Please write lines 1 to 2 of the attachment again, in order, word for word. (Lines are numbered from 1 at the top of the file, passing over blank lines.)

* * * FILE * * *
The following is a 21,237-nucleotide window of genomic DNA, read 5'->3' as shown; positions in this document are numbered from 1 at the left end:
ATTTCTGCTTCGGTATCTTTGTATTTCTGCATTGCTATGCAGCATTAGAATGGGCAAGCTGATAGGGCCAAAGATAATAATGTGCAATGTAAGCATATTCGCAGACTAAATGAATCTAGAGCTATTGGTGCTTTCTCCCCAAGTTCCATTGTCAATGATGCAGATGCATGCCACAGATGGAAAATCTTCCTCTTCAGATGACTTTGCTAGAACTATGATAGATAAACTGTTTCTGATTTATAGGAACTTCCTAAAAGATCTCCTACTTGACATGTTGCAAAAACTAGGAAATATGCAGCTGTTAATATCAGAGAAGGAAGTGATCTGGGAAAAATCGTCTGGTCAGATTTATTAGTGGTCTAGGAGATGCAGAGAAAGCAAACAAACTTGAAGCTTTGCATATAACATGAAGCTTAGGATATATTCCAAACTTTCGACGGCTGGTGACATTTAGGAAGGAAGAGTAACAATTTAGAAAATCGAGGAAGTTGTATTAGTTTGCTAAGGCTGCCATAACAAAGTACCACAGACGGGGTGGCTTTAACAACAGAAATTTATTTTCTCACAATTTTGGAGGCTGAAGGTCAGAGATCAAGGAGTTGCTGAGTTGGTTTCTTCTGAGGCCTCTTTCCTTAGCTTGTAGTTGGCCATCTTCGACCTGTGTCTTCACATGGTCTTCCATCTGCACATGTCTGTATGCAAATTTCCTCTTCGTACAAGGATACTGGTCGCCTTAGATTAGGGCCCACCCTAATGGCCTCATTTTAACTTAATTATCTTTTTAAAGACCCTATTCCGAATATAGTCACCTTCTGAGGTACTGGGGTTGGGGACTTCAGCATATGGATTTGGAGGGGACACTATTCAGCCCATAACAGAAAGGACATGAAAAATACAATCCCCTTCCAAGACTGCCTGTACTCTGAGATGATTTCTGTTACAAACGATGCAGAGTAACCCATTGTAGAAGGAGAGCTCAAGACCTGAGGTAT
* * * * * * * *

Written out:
The following is a 21,237-nucleotide window of genomic DNA, read 5'->3' as shown; positions in this document are numbered from 1 at the left end:
ATTTCTGCTTCGGTATCTTTGTATTTCTGCATTGCTATGCAGCATTAGAATGGGCAAGCTGATAGGGCCAAAGATAATAATGTGCAATGTAAGCATATTCGCAGACTAAATGAATCTAGAGCTATTGGTGCTTTCTCCCCAAGTTCCATTGTCAATGATGCAGATGCATGCCACAGATGGAAAATCTTCCTCTTCAGATGACTTTGCTAGAACTATGATAGATAAACTGTTTCTGATTTATAGGAACTTCCTAAAAGATCTCCTACTTGACATGTTGCAAAAACTAGGAAATATGCAGCTGTTAATATCAGAGAAGGAAGTGATCTGGGAAAAATCGTCTGGTCAGATTTATTAGTGGTCTAGGAGATGCAGAGAAAGCAAACAAACTTGAAGCTTTGCATATAACATGAAGCTTAGGATATATTCCAAACTTTCGACGGCTGGTGACATTTAGGAAGGAAGAGTAACAATTTAGAAAATCGAGGAAGTTGTATTAGTTTGCTAAGGCTGCCATAACAAAGTACCACAGACGGGGTGGCTTTAACAACAGAAATTTATTTTCTCACAATTTTGGAGGCTGAAGGTCAGAGATCAAGGAGTTGCTGAGTTGGTTTCTTCTGAGGCCTCTTTCCTTAGCTTGTAGTTGGCCATCTTCGACCTGTGTCTTCACATGGTCTTCCATCTGCACATGTCTGTATGCAAATTTCCTCTTCGTACAAGGATACTGGTCGCCTTAGATTAGGGCCCACCCTAATGGCCTCATTTTAACTTAATTATCTTTTTAAAGACCCTATTCCGAATATAGTCACCTTCTGAGGTACTGGGGTTGGGGACTTCAGCATATGGATTTGGAGGGGACACTATTCAGCCCATAACAGAAAGGACATGAAAAATACAATCCCCTTCCAAGACTGCCTGTACTCTGAGATGATTTCTGTTACAAACGATGCAGAGTAACCCATTGTAGAAGGAGAGCTCAAGACCTGAGGTAT